Is Brexit a cause for Frustration (of Leases)?
In a recent twist in the Brexit Saga, the European Medicines Agency (EMA) has been forced into a dispute with the Landlord of its London based Head Quarters.
The EMA’s Lease
In 2014, the EMA signed a 25-year lease of a newly built 20-storey tower at Canary Wharf. As a result of Brexit, in November 2018 the EU passed a Regulation setting Amsterdam as the EMA’s Head Quarters from March 2019.
The EMA’s lease does not include a break option that would allow them to terminate the lease early. The rent is approximately £14million per year, leaving an outstanding liability in the region of £400million for the remainder of the term. This has left the EMA in a difficult position.
Sub-letting or an assignment may have been an option, but this may prove difficult as it is widely thought that the lease terms secured by the EMA were a “bad deal”.
Can the EMA rely on frustration?
This has left the EMA hoping to rely on the legal doctrine of frustration, which allows a contract to be brought to an end if an unforeseen event occurs, which results in the contract becoming impossible or illegal to perform. Case law has established that frustration of a lease is possible, although it was suggested that circumstances where it would apply would be “not never, but hardly ever”.
In an attempt to gain some clarity on the position, the landlord, The Canary Wharf Group, has asked the court for a declaration that Brexit will not frustrate the lease.
Was the Frustration Foreseeable?
The first hurdle for the EMA is going to be proving that the frustrating event was unforeseeable at the time the parties entered into the contract. This would not be in 2014 when the lease completed, but in 2011 when the parties entered into the agreement for lease. In a preliminary hearing on 26 September 2018, the court ruled that expert evidence would be permitted in order to consider what would have been publicly available in 2011. The nature of the expert evidence allowed and how the Court analyses it will be of interest to any other parties considering a Brexit-motivated departure.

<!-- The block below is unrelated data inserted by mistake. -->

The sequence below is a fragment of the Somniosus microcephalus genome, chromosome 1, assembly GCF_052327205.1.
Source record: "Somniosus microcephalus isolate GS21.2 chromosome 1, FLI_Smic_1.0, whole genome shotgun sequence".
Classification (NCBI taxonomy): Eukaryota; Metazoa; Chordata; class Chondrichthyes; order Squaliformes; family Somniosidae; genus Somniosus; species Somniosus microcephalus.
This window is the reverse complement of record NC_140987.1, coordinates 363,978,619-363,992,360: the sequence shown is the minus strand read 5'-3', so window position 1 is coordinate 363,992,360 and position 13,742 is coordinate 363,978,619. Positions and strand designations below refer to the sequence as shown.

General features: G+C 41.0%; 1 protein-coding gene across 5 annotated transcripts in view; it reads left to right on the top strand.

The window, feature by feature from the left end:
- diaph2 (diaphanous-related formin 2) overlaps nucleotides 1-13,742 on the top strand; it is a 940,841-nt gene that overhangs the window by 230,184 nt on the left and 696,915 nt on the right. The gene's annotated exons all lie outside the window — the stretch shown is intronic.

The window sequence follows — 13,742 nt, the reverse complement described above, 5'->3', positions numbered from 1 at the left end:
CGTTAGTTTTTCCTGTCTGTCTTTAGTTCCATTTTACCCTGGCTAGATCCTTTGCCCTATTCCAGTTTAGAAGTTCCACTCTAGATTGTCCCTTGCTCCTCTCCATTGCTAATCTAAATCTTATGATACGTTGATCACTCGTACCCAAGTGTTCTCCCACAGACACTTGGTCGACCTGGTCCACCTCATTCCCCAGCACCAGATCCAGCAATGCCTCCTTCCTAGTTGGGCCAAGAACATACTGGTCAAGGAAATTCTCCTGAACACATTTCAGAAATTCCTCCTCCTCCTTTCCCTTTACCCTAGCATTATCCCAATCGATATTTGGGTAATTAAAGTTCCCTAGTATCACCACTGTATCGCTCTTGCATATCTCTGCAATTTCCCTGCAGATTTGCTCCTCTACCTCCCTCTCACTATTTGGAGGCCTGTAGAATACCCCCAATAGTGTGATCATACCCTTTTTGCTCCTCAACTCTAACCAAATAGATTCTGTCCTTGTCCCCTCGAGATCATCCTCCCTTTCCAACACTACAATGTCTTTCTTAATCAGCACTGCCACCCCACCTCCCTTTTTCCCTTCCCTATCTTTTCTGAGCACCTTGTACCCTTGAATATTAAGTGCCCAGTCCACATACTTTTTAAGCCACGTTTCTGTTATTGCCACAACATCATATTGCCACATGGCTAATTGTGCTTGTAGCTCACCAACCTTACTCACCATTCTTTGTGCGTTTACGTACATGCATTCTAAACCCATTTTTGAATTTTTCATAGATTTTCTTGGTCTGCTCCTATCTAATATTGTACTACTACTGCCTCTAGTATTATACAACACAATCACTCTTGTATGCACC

Is retaining the Lease Impossible or Unlawful?
The EMA will need to argue that Brexit has made the performance of its obligations impossible and/or unlawful. Following the EU ruling in November 2018, the EMA may argue that not only is it impossible for EMA (As an EU entity) to have its Head Quarters not in an EU Member State, but that it would be unlawful and contrary to the ruling for them to do so.
Wider Implications of the Decision
The courts have traditionally been reluctant to allow the concept of frustration in the context of a lease, except in exceptional circumstances. If the case is found in the EMA’s favour then the implications across the wider UK property industry could be significant, so it is anticipated that the Court would want to be clear in limiting the circumstances under which such a decision might be made.
The judge in the preliminary hearing has ordered that the case must be heard before the 29 March 2019 for obvious reasons.
If you have any questions or queries regarding this subject, please contact Claire-Elaine directly and she will be more than happy to help.
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